Some Tosafists considered a returning apostate to be akin to a convert. Others compared him to someone in Talmudic times who wished to acquire the status of a chaver, a person who is acknowledged as being careful with the laws of purity and agricultural tithes in contrast to an am ha’aretz, who is not trusted on these issues. There is significant debate over the status of marriages and divorces involving apostates. The serious nature of marriage generally yields strict rulings, which makes any leniencies to disregard apostate marriages and divorces surprising. However, despite the general stringency in this area, we find Tosafists who are willing to allow for some leniency regarding these and the requirement for yibum (levirate marriage) and chalitzah.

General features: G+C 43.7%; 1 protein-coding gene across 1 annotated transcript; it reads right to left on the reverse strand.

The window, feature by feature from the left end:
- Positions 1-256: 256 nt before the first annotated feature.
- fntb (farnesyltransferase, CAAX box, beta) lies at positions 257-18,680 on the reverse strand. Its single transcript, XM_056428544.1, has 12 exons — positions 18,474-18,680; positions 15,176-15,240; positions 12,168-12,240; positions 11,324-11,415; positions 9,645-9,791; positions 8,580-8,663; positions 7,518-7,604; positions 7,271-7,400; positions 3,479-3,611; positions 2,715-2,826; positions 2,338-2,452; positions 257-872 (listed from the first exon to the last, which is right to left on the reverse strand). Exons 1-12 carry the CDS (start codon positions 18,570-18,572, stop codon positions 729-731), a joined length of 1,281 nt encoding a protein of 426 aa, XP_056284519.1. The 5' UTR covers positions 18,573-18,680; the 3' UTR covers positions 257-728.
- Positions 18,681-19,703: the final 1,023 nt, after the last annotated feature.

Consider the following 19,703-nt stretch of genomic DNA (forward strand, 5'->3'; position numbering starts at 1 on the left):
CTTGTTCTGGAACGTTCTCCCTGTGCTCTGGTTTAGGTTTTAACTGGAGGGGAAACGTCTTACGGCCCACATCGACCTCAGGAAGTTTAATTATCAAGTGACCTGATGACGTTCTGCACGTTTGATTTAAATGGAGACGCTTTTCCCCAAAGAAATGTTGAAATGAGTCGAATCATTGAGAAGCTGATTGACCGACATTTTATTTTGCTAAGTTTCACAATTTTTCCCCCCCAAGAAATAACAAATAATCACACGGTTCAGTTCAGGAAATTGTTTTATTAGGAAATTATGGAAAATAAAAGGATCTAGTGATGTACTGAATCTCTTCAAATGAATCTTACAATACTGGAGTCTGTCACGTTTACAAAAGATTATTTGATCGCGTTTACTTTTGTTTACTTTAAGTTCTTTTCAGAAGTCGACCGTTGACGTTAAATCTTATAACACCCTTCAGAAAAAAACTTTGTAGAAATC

As can be expected from Tosafists, their positions differ greatly based on nuanced arguments. The brief summary above of just a few of the issues can only serve as a hint to Rabbi Kanarfogel’s robust discussion. What emerges from this Tosafist tapestry is clear evidence that even Medieval Ashkenazim had halachic fences against apostates. On these issues, the Ashkenazic Modern Era flowed directly from its Medieval precedents, with the different authorities building on the traditions they received. We find that Professor Katz highlighted an important area of halachic history, which a student developed further, revising his teacher’s theories based on new evidence and analysis. Professor Katz asked the important questions that laid the groundwork for future study.
Rabbi Gil Student writes frequently on Jewish issues and runs Torahmusings.com. He is a member of the Jewish Action Editorial Board.